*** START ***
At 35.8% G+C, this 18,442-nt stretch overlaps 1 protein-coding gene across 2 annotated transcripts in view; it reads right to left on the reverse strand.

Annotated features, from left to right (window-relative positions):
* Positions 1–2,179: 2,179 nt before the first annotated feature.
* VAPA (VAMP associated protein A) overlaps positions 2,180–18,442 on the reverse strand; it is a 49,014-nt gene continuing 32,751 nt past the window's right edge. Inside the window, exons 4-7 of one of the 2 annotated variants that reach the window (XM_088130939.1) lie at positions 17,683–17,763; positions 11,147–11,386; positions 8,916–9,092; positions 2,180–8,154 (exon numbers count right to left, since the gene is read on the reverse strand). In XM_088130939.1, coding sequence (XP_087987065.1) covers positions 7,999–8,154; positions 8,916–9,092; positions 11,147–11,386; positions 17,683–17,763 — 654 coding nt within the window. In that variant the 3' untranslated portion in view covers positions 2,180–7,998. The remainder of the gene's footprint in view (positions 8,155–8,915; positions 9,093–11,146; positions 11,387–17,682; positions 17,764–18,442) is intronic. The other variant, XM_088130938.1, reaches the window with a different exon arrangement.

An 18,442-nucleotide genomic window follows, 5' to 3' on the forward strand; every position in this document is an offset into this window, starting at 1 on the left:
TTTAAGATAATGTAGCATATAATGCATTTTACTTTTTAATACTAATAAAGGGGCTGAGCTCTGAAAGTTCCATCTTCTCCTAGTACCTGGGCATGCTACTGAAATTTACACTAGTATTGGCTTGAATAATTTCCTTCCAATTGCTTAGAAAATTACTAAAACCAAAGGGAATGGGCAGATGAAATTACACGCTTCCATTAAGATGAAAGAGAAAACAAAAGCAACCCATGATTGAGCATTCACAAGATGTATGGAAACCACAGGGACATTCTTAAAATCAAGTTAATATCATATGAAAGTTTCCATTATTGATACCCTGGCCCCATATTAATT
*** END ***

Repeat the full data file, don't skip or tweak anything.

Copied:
At 35.8% G+C, this 18,442-nt stretch overlaps 1 protein-coding gene across 2 annotated transcripts in view; it reads right to left on the reverse strand.

Annotated features, from left to right (window-relative positions):
* Positions 1–2,179: 2,179 nt before the first annotated feature.
* VAPA (VAMP associated protein A) overlaps positions 2,180–18,442 on the reverse strand; it is a 49,014-nt gene continuing 32,751 nt past the window's right edge. Inside the window, exons 4-7 of one of the 2 annotated variants that reach the window (XM_088130939.1) lie at positions 17,683–17,763; positions 11,147–11,386; positions 8,916–9,092; positions 2,180–8,154 (exon numbers count right to left, since the gene is read on the reverse strand). In XM_088130939.1, coding sequence (XP_087987065.1) covers positions 7,999–8,154; positions 8,916–9,092; positions 11,147–11,386; positions 17,683–17,763 — 654 coding nt within the window. In that variant the 3' untranslated portion in view covers positions 2,180–7,998. The remainder of the gene's footprint in view (positions 8,155–8,915; positions 9,093–11,146; positions 11,387–17,682; positions 17,764–18,442) is intronic. The other variant, XM_088130938.1, reaches the window with a different exon arrangement.

An 18,442-nucleotide genomic window follows, 5' to 3' on the forward strand; every position in this document is an offset into this window, starting at 1 on the left:
TTTAAGATAATGTAGCATATAATGCATTTTACTTTTTAATACTAATAAAGGGGCTGAGCTCTGAAAGTTCCATCTTCTCCTAGTACCTGGGCATGCTACTGAAATTTACACTAGTATTGGCTTGAATAATTTCCTTCCAATTGCTTAGAAAATTACTAAAACCAAAGGGAATGGGCAGATGAAATTACACGCTTCCATTAAGATGAAAGAGAAAACAAAAGCAACCCATGATTGAGCATTCACAAGATGTATGGAAACCACAGGGACATTCTTAAAATCAAGTTAATATCATATGAAAGTTTCCATTATTGATACCCTGGCCCCATATTAATT